China is predicted to be the number one world tourism destination by 2010,
with inbound travellers reaching over 89 million in 2001. With the lifting
of SARS warnings in June, China’s leading travel distribution specialist
4oceans is reporting a remarkable resurgence in interest.
China’s strengthening position in the world tourism market is being
highlighted by travel specialist 4oceans, with the latest tourism statistics
reflecting the changing attitudes to travel both to and from China.
Operating with over 1,300 hotels across China - more than any other Global
Distribution System - 4oceans is now established as China’s major travel
distribution system. Its web-based reservations system links hotels,
travellers and agents worldwide, and with the lifting of the SARS warnings,
the company is seeing a significant rebound of interest from both business
and leisure travellers.
From a world tourism ranking of 21 in 1991, China became the 5th largest
tourism destination in the world by 2001, seeing a stronger growth rate by
far than any other country and welcoming over 89 million visitors, up from
33.3 million in 1991.
The latest statistics reflect the growth potential for the country, with
tourism boosted through a combination of developments; the opening up of
tourism by the authorities, easier booking procedures as a result of new
technology and growing awareness of the 2008 Beijing Olympics.
Managing Director, David Yates, said: “China is changing the face of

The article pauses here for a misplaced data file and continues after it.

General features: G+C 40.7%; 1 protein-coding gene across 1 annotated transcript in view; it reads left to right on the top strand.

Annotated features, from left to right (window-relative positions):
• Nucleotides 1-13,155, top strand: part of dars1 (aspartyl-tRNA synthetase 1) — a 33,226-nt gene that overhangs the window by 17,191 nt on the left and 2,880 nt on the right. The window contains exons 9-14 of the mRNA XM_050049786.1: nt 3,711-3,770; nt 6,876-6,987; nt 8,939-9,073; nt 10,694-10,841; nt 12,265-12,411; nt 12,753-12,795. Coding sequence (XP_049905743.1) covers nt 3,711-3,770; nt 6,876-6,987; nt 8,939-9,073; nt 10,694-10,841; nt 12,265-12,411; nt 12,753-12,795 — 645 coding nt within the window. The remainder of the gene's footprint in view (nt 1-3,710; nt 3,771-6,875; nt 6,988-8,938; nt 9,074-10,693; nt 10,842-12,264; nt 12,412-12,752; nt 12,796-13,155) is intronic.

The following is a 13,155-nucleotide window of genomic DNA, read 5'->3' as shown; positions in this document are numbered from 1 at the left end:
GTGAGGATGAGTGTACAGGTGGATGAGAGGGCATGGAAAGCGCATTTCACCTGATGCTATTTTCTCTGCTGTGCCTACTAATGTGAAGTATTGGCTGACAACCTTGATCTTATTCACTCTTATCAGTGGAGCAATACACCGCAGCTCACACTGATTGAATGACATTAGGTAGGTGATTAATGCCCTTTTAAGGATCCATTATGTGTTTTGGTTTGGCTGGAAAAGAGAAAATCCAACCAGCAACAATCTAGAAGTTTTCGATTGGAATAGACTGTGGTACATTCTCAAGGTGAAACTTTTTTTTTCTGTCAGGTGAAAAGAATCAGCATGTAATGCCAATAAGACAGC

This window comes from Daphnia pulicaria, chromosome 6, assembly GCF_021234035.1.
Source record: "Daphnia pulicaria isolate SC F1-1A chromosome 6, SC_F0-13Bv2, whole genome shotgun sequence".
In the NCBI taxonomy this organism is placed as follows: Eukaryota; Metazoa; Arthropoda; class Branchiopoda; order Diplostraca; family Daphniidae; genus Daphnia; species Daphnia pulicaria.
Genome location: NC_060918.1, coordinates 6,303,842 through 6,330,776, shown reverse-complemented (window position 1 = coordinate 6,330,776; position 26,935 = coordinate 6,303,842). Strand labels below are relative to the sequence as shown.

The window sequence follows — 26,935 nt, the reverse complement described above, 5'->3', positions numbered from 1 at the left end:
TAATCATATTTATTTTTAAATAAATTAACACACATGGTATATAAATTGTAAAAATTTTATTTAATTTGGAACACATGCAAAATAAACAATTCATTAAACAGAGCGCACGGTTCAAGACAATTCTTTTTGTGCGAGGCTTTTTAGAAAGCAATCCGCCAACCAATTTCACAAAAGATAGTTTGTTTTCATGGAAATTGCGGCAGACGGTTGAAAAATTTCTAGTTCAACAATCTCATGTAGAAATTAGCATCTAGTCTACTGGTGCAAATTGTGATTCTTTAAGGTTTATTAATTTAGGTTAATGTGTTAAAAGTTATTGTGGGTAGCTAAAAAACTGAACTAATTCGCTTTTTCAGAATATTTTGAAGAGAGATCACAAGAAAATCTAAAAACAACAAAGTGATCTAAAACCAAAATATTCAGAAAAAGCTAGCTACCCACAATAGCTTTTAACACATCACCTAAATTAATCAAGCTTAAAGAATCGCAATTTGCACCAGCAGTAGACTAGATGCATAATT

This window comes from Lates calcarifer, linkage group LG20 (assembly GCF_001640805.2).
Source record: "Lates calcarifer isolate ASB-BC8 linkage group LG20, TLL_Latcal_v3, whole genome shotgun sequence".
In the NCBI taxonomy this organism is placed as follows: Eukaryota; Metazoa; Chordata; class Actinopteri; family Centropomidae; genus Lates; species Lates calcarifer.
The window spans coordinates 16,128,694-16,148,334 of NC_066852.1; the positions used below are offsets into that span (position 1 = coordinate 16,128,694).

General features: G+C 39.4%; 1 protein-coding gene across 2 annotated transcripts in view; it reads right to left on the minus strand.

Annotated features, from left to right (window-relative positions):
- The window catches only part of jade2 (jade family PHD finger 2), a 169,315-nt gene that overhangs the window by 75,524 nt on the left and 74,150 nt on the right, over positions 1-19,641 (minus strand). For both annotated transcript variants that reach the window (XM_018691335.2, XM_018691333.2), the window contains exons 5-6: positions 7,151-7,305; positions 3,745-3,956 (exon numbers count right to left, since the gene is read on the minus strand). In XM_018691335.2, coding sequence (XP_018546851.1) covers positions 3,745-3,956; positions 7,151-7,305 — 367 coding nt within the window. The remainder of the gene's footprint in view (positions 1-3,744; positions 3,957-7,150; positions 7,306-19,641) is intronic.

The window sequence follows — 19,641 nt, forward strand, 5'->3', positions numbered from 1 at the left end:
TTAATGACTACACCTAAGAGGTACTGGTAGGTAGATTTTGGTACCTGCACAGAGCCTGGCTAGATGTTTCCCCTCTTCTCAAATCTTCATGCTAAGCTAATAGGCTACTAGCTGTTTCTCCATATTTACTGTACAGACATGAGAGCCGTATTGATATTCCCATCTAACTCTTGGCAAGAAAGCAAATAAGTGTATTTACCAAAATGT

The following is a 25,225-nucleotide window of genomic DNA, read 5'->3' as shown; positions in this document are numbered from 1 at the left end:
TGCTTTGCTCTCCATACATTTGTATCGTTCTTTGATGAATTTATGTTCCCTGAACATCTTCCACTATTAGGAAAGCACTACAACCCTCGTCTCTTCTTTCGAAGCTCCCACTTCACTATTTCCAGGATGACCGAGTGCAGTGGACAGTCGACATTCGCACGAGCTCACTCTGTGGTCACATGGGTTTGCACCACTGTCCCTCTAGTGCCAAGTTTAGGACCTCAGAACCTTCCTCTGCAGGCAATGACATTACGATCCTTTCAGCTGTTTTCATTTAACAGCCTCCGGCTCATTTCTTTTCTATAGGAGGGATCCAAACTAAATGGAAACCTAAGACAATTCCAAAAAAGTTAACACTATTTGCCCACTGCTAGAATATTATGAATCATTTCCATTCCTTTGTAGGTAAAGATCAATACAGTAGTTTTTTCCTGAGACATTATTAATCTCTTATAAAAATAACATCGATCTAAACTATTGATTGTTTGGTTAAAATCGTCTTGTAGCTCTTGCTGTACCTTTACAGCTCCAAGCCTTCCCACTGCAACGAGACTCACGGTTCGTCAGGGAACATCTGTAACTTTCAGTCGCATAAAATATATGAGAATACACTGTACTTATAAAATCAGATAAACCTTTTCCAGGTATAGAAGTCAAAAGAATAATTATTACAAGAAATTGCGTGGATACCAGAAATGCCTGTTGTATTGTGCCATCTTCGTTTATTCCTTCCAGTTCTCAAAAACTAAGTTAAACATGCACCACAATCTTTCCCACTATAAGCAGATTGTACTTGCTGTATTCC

its tourism offering. Much of the red tape is being eased and where hotel
bookings used to all be handled manually with lengthy faxing, both agents
and hoteliers are increasingly taking advantage of new technology to provide
a real-time, online reservations system for visitors from around the globe.”
China’s income from tourism in 2001 reached US$17.8 billion, with the top
five most visited cities Guangzhou, Shenzhen, Beijing, Shanghai and Zhuhai.
In response to the growing demand for accommodation, China’s bed stock has
also increased, with new hotels being developed. From 1997 to 2001 the
country’s star rated hotels increased from 2,724 to 7,358, more than
doubling the number of rooms available for travellers.
The main countries visiting China include Japan, with 2.4 million visits;
Russia with 1.2 million; the USA with nearly one million; and the UK with
over 300,000 visits. The main age group for visitors is 25-44 year olds,
with high season between April - October.
Outbound travel from China is also growing, providing an increasing revenue
stream for hotels and tourism partners around the world. Boosted with
easier visa requirements from the Chinese authorities, outbound travel by
Chinese residents reached over 12.1 million in 2001, nearly seven million of
which were private visits. Main destinations for Chinese travellers include
Thailand, Japan, Russia, the USA, Germany, the UK, Australia and Malaysia.
In addition, a growing number of countries have now relaxed their visa
requirements for Chinese visitors, including Japan, New Zealand, Australia,
South Africa, and Germany, creating a growing market for outbound tourism,
and supporting greater openness in travel both to and from China.
Yates added: “China has created more new millionaires in the past three
years than any other country in the world, underlining the incredible
potential that exists for the tourism industry both in and out of China.
Despite the difficulties experienced by the travel industry over the last 18
months, we are confident that China will play an increasingly important role
in world tourism.”
Related stories on ITN:
(18/08/2003) 4oceans Launches ‘Pay As You Use’ Scheme For Hoteliers
(01/08/2003) 4oceans Introduces New Agent Portal For Online Bookings
(16/07/2003) 4oceans Launches New Hotel Booking System